Norton: I'll walk to collect diploma
The goal is simple enough, one shared by thousands of would-be college graduates each year: Walk across the stage.
But for Chris Norton, it will be the journey of a lifetime. The 22-year-old Luther College student broke his neck in a college football game in October 2010.
Doctors initially believed he had about a 3 percent chance of ever moving below the neck again. But the Bondurant-Farrar High School alumnus rejected the diagnosis and has fought to regain mobility fractions of inches at a time.
Today, he can stand on his own and walk with minimal assistance. He is a ways from leisurely strolls, but Norton plans to collect his diploma on foot come spring 2015.
"I might be using crutches," Norton told The Des Moines Register this week. "It might be with a walker. But it will be independently. I will do it on my own."
Norton and his friends and family are also working on getting another form of independence: He wants to drive again.
Norton took initial tests with a specialized trainer who believes Norton could drive again if he had a properly equipped vehicle he can control despite his mobility issues.
The problem: The rig he needs costs about $150,000, which is more than Norton can afford.
Vehicle could help him to help others
Norton confided in his girlfriend, Emily Summers, a University of Northern Iowa student from Muscatine, about his woes in getting wheels.
Summers searched the Web for a solution. She found an annual competition held by the National Mobility Equipment Dealers Association. People post their stories online in hopes of winning one of four customized vehicles.
Summers made a video about her beau. She looks directly into the camera with serious, clear brown eyes and explains why Norton deserves to win.
"He is the most inspiring person I have ever met," Summers said. "And he has used this challenge in his life to help other people."
One example: About a year ago, with the help of his family and supporters, Norton started a foundation called SCI CAN.
The organization's goal is to raise money to provide equipment for others who have suffered spinal cord or other neurological injuries.
SCI CAN has already raised more than $230,000 and awarded grants to hospitals in Iowa and nationally.
Norton serves on a board that wants to create a residential recovery house for neurological patients near the Mayo Clinic in Rochester, Minn.
Norton spent 129 days at the Mayo Clinic after his injury and returned there for more than a year to continue physical therapy.
Through SCI CAN, Norton hopes to raise money for a neural injury recovery center in Des Moines.
And he speaks at schools, at hospitals and for corporate groups. Norton shares his story and hopes to inspire those struggling with injuries to fight for another fraction of an inch and those moved by his story to donate what they can to help.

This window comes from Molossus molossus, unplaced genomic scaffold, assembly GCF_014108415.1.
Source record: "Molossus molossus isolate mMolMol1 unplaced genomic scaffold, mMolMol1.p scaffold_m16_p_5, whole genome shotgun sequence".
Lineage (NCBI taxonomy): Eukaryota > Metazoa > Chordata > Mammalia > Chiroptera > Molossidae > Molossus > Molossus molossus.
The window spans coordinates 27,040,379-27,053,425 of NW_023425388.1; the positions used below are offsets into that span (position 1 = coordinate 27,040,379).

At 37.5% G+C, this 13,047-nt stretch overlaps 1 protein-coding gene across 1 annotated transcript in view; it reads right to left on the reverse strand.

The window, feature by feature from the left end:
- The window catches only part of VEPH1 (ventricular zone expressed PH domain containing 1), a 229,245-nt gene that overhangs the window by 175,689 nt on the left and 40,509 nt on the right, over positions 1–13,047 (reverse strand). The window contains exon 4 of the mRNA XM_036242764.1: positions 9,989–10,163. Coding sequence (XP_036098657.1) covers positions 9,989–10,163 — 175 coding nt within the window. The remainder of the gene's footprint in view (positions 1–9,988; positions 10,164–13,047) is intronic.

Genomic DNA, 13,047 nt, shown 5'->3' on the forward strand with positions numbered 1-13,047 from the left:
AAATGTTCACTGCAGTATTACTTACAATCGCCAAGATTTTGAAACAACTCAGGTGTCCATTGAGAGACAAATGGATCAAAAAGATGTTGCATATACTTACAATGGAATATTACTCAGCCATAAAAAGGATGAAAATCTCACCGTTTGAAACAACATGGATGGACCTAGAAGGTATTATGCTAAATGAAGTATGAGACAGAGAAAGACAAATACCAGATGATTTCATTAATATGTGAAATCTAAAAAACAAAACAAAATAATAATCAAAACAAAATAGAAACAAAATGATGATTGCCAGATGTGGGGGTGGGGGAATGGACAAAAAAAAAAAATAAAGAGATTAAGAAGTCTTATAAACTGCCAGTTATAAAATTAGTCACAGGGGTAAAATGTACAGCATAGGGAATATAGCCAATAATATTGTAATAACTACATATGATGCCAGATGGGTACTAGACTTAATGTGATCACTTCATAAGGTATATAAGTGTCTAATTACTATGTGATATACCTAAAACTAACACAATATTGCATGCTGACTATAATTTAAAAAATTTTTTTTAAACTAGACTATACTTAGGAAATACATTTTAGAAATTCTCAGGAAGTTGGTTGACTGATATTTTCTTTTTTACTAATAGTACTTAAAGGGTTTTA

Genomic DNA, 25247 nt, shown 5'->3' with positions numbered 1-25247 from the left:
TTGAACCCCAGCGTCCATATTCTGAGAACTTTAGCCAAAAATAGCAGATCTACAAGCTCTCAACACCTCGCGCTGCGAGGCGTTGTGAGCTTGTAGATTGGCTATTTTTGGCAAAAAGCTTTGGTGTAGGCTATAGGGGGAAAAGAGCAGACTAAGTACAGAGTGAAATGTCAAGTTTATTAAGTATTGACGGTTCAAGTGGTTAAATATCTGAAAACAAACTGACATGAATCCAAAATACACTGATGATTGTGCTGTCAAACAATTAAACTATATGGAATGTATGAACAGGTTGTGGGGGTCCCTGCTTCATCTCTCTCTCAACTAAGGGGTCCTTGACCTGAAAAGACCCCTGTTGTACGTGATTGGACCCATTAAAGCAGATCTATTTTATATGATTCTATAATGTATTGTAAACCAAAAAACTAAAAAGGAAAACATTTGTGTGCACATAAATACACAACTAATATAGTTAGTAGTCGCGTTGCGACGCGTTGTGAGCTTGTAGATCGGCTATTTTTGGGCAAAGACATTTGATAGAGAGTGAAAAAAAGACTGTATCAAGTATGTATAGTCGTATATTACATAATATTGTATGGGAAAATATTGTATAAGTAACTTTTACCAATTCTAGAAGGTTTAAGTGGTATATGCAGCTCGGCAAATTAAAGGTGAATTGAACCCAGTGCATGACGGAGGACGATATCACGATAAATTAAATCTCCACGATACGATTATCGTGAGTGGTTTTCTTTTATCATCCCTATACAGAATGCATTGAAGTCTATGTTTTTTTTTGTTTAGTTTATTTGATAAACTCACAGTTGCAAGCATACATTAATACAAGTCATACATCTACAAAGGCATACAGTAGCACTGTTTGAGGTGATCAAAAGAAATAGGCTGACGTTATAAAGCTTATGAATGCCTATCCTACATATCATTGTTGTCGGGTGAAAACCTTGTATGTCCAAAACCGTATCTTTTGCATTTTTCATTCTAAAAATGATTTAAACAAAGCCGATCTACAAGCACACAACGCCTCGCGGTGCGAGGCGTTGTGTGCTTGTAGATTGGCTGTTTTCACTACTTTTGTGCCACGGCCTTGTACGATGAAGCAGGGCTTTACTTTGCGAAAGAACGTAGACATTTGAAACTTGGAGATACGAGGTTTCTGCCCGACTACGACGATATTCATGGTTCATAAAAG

Terry Norton, Chris Norton's father, remembers when his son was injured, as they awaited a helicopter ambulance to fly him from Decorah to the Mayo Clinic.
The elder Norton wondered what kind of life his son would have, whether he would ever be able to live alone or have a family. Now Terry Norton is more worried about planning his youngest daughter's high school graduation.
From faint twitches to flipping a visor
His son has progressed from the faintest of twitches in his shoulder to a whole range of movements once thought impossible.
"I went from wondering if Chris would ever have a normal life to believing he is going to have a pretty extraordinary life," Terry Norton said.
"The other day we were driving, and he reached up and flipped the visor down to keep the sun out of his eyes," Terry Norton recalled. "I see that and think, 'Wow. Look how far he's come. I used to have to feed him, and he's flipping that visor like it's nothing.' "
For the first two years after his accident, Chris Norton's older sister, Alex Norton, a registered nurse, lived in Decorah.
She helped care for her brother, shuttling him to appointments and supervising his recovery.
But Alex Norton moved back to Des Moines last year, in part because her brother had regained so much independence.
Chris Norton's fingers have regained some fine motor skills. He still can't write with a pen or pencil, but he can brush his teeth, shave, shower and generally take care of himself alone. And true to anyone of the mobile device generation, Norton can text like a madman.
Norton travels mostly by a power-assisted wheelchair, which he propels manually with battery-powered discs that augment the strength of his pushes. The fully electric chair controlled by a joystick is now in storage.
"I'm completely done with that," Norton said.
Norton rarely looks back, but he does occasionally. He posts videos of his progress on his YouTube channel. He watches the old ones to remember how far he has come.
But Norton lives for the future. His eyes are always on the road ahead. He just needs some new wheels to travel it.
How to vote in contest
As part of National Mobility Awareness Month, the National Mobility Equipment Dealers Association is holding a contest to give away four vehicles customized for people with disabilities. The contest currently has about 1,300 entrants, said Cheryl Parker, spokeswoman for the event. Those who finish in the top 10 of online voting will be forwarded to an independent panel, which will award the vehicles. Voting ends May 9.
One of the entrants is Chris Norton, a Bondurant native who suffered a broken neck and spinal cord injury during a college football game in 2010. He hopes to win a customized vehicle that would allow him to drive.
To vote for Chris, go to www.mobilityawarenessmonth.com/entrant/christopher-norton-altoona-ia/.